From 24 to 12

We're awaiting the arrival of Dave from the last lap of 24 Hours of Moab tonight. They've shut down the course for the night because rivers have sprung up over sections and thunderstorms are threatening for the rest of the evening. 24 Hours of Moab continues tomorrow at 7am. Until then, we're hanging out, keeping warm, and trying to polish off this keg.

Clearly You're Not a Golfer

This weather sucks. I'll say it again as if to imply its suckiness...this is quite miserable. While it comforably drizzled during my first lap, as I anticipate a midnight departure for my second lap it is torrentially downpouring; and not a warm rain, but a really rather cold, bitter kind of rain. The kind sadness and melancholy prevail on.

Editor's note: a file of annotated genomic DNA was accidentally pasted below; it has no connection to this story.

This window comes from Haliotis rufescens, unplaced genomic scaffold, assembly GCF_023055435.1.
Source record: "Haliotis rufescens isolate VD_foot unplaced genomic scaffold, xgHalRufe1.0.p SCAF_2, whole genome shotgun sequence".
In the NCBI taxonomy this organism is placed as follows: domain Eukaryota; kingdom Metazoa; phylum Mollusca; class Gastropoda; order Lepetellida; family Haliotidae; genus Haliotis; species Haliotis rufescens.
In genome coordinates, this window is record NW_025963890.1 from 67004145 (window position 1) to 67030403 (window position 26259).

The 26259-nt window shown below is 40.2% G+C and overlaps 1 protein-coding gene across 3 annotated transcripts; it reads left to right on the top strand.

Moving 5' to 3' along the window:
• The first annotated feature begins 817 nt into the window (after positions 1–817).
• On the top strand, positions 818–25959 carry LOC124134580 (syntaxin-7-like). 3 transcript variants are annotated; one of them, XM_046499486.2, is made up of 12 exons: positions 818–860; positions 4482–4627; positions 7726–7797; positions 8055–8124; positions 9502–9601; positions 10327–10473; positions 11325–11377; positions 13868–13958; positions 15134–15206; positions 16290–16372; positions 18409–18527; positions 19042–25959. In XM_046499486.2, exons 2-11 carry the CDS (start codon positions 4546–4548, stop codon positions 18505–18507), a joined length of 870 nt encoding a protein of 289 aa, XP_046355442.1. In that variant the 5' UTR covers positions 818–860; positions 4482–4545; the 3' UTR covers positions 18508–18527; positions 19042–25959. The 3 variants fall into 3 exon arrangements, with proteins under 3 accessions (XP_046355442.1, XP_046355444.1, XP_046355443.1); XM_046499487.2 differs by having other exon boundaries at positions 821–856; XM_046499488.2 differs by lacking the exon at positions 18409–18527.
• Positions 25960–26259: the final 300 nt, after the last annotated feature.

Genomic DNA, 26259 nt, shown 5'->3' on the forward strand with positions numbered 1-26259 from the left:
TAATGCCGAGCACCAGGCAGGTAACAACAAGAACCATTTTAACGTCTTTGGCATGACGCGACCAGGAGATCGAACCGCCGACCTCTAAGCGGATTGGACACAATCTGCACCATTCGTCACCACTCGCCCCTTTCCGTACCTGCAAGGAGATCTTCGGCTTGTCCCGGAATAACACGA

I am dreading this lap. Dreading it like the day I left the womb (that was the worst.)

Race Day Blues

In my last post, I was brimming with excitement and anticipation. So far on race day, I've gone through a roller coaster of emotions. I awoke to rain. When I stepped out of the RV, it must not have been falling long, because the ground was still somewhat sandy. My first reaction was, 'this sucks, but we'll manage.' With the race start just half hour away, the drizzle shifted into a mild downpour. Our sand turned to soup. Despite the total crap weather, I got a charge out of the race start. This is it, we're off to the races!!..literally.